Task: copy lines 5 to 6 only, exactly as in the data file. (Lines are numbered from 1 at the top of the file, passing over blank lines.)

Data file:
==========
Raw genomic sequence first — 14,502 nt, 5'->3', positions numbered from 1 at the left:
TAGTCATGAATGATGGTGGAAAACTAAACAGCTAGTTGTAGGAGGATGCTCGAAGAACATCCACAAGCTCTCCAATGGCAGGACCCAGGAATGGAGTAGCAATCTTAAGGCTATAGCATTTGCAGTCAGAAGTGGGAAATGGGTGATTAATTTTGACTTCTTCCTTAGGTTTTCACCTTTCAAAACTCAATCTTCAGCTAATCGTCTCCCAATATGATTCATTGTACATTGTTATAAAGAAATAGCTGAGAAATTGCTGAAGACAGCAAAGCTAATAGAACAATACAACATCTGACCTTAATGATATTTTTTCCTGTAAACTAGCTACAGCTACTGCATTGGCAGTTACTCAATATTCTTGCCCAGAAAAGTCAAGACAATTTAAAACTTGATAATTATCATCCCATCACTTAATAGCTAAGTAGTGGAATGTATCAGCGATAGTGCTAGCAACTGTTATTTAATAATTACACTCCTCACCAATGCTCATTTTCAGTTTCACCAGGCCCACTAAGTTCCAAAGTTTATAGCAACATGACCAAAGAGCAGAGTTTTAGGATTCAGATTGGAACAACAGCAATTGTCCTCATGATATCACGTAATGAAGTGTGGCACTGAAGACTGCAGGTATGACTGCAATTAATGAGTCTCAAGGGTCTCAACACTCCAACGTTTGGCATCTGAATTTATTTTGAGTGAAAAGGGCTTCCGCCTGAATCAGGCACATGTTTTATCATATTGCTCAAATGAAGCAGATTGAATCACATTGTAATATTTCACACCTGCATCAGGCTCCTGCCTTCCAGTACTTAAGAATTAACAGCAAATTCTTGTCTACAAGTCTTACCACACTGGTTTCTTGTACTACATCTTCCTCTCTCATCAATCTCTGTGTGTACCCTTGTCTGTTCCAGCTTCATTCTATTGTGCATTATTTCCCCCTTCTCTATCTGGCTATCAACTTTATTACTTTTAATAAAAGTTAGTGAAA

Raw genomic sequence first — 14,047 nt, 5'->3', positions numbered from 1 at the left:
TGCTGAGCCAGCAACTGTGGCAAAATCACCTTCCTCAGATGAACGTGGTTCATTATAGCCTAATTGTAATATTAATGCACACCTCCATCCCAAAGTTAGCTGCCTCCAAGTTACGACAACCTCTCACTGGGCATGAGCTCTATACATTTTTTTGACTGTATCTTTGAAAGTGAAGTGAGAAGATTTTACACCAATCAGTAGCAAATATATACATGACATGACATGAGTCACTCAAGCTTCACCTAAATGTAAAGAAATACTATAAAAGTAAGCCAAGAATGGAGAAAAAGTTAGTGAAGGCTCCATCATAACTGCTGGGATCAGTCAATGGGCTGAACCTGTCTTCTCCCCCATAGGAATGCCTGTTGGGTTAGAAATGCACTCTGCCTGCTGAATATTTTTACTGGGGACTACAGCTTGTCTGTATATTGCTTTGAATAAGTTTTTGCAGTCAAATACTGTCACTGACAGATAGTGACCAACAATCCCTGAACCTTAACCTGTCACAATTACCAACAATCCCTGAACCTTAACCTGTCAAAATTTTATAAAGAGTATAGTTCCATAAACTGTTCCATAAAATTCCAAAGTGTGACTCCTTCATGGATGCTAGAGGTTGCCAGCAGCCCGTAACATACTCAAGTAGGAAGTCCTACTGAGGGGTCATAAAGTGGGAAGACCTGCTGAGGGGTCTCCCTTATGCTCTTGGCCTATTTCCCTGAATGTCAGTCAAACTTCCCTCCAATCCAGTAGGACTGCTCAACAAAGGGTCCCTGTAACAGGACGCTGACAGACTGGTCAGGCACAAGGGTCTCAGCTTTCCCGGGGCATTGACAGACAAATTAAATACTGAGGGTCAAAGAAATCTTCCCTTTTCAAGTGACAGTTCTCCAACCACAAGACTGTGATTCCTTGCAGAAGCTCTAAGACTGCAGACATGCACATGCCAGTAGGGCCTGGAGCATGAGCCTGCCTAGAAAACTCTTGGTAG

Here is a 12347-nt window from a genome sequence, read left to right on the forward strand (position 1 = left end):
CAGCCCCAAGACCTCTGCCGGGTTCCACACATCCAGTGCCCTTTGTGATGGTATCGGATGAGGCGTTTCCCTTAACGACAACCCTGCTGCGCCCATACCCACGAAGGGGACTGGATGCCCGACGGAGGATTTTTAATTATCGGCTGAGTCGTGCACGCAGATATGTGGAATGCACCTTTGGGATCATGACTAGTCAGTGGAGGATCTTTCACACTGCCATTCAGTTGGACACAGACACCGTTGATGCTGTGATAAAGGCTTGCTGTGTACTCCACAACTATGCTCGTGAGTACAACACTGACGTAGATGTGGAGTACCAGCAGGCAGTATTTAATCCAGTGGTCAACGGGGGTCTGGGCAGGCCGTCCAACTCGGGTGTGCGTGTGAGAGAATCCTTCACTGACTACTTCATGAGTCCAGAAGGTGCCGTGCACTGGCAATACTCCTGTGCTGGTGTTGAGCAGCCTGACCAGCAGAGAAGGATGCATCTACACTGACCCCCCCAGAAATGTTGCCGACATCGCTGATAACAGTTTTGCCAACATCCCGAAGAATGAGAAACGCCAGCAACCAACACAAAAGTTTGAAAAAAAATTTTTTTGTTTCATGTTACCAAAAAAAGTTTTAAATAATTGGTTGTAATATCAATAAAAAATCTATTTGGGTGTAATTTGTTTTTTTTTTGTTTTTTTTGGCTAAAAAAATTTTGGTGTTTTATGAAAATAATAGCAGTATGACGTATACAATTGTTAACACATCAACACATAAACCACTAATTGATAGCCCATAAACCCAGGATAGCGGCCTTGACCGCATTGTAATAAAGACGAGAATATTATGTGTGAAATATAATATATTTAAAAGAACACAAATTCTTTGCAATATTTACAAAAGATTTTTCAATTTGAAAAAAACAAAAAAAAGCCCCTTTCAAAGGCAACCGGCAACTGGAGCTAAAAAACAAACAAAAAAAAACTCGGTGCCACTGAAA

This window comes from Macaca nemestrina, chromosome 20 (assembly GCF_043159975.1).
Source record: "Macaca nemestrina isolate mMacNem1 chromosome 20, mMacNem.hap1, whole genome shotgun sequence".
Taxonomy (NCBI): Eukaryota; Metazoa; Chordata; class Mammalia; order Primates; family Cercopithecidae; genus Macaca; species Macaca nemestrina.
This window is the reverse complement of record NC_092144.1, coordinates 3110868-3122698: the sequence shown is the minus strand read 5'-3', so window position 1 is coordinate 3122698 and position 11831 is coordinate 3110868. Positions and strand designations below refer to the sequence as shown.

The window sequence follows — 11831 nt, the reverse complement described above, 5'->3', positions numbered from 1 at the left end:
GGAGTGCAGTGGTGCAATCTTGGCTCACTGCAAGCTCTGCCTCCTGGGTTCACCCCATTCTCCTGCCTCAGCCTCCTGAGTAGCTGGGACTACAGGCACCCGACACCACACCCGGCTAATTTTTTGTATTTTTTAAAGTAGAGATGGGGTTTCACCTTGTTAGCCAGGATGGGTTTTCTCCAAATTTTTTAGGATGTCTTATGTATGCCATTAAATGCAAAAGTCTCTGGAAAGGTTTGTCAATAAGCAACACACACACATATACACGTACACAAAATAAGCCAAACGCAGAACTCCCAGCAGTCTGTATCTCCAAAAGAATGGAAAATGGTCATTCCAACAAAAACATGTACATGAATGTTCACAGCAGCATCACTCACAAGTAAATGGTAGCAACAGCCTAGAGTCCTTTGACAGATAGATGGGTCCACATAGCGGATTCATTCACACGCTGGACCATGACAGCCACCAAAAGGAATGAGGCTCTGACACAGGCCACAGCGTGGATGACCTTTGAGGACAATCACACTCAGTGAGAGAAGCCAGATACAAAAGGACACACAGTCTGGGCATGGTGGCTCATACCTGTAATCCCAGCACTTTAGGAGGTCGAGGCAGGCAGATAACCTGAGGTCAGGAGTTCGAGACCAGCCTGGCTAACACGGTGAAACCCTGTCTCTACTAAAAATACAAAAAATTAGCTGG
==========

Here is a 12347-nt window from a genome sequence, read left to right on the forward strand (position 1 = left end):
CAGCCCCAAGACCTCTGCCGGGTTCCACACATCCAGTGCCCTTTGTGATGGTATCGGATGAGGCGTTTCCCTTAACGACAACCCTGCTGCGCCCATACCCACGAAGGGGACTGGATGCCCGACGGAGGATTTTTAATTATCGGCTGAGTCGTGCACGCAGATATGTGGAATGCACCTTTGGGATCATGACTAGTCAGTGGAGGATCTTTCACACTGCCATTCAGTTGGACACAGACACCGTTGATGCTGTGATAAAGGCTTGCTGTGTACTCCACAACTATGCTCGTGAGTACAACACTGACGTAGATGTGGAGTACCAGCAGGCAGTATTTAATCCAGTGGTCAACGGGGGTCTGGGCAGGCCGTCCAACTCGGGTGTGCGTGTGAGAGAATCCTTCACTGACTACTTCATGAGTCCAGAAGGTGCCGTGCACTGGCAATACTCCTGTGCTGGTGTTGAGCAGCCTGACCAGCAGAGAAGGATGCATCTACACTGACCCCCCCAGAAATGTTGCCGACATCGCTGATAACAGTTTTGCCAACATCCCGAAGAATGAGAAACGCCAGCAACCAACACAAAAGTTTGAAAAAAAATTTTTTTGTTTCATGTTACCAAAAAAAGTTTTAAATAATTGGTTGTAATATCAATAAAAAATCTATTTGGGTGTAATTTGTTTTTTTTTTGTTTTTTTTGGCTAAAAAAATTTTGGTGTTTTATGAAAATAATAGCAGTATGACGTATACAATTGTTAACACATCAACACATAAACCACTAATTGATAGCCCATAAACCCAGGATAGCGGCCTTGACCGCATTGTAATAAAGACGAGAATATTATGTGTGAAATATAATATATTTAAAAGAACACAAATTCTTTGCAATATTTACAAAAGATTTTTCAATTTGAAAAAAACAAAAAAAAGCCCCTTTCAAAGGCAACCGGCAACTGGAGCTAAAAAACAAACAAAAAAAAACTCGGTGCCACTGAAA